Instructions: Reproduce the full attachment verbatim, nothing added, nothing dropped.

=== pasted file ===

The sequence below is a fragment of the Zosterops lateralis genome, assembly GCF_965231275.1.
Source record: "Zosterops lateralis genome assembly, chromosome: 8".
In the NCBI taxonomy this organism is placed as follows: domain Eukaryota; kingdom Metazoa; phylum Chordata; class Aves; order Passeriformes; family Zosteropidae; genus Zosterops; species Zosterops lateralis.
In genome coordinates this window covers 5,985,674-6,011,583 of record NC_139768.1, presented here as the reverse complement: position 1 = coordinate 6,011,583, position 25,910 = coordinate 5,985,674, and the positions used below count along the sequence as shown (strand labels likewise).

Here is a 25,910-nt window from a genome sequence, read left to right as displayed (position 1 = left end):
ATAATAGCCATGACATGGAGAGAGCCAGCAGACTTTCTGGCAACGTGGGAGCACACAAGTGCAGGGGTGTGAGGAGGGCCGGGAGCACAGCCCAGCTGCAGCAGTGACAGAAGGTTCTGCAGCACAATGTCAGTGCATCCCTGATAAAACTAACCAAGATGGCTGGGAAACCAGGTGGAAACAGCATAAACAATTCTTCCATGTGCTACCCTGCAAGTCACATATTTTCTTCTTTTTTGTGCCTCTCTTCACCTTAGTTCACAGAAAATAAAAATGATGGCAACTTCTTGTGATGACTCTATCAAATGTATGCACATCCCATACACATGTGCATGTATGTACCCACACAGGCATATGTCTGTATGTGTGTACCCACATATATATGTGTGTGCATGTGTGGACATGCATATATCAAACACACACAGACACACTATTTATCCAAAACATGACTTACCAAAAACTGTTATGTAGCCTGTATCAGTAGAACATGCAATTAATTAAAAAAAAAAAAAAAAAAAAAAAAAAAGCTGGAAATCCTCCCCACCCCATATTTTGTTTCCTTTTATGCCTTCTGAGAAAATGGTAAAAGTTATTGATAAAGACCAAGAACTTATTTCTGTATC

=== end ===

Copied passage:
The sequence below is a fragment of the Zosterops lateralis genome, assembly GCF_965231275.1.
Source record: "Zosterops lateralis genome assembly, chromosome: 8".
In the NCBI taxonomy this organism is placed as follows: domain Eukaryota; kingdom Metazoa; phylum Chordata; class Aves; order Passeriformes; family Zosteropidae; genus Zosterops; species Zosterops lateralis.
In genome coordinates this window covers 5,985,674-6,011,583 of record NC_139768.1, presented here as the reverse complement: position 1 = coordinate 6,011,583, position 25,910 = coordinate 5,985,674, and the positions used below count along the sequence as shown (strand labels likewise).

Here is a 25,910-nt window from a genome sequence, read left to right as displayed (position 1 = left end):
ATAATAGCCATGACATGGAGAGAGCCAGCAGACTTTCTGGCAACGTGGGAGCACACAAGTGCAGGGGTGTGAGGAGGGCCGGGAGCACAGCCCAGCTGCAGCAGTGACAGAAGGTTCTGCAGCACAATGTCAGTGCATCCCTGATAAAACTAACCAAGATGGCTGGGAAACCAGGTGGAAACAGCATAAACAATTCTTCCATGTGCTACCCTGCAAGTCACATATTTTCTTCTTTTTTGTGCCTCTCTTCACCTTAGTTCACAGAAAATAAAAATGATGGCAACTTCTTGTGATGACTCTATCAAATGTATGCACATCCCATACACATGTGCATGTATGTACCCACACAGGCATATGTCTGTATGTGTGTACCCACATATATATGTGTGTGCATGTGTGGACATGCATATATCAAACACACACAGACACACTATTTATCCAAAACATGACTTACCAAAAACTGTTATGTAGCCTGTATCAGTAGAACATGCAATTAATTAAAAAAAAAAAAAAAAAAAAAAAAAAAGCTGGAAATCCTCCCCACCCCATATTTTGTTTCCTTTTATGCCTTCTGAGAAAATGGTAAAAGTTATTGATAAAGACCAAGAACTTATTTCTGTATC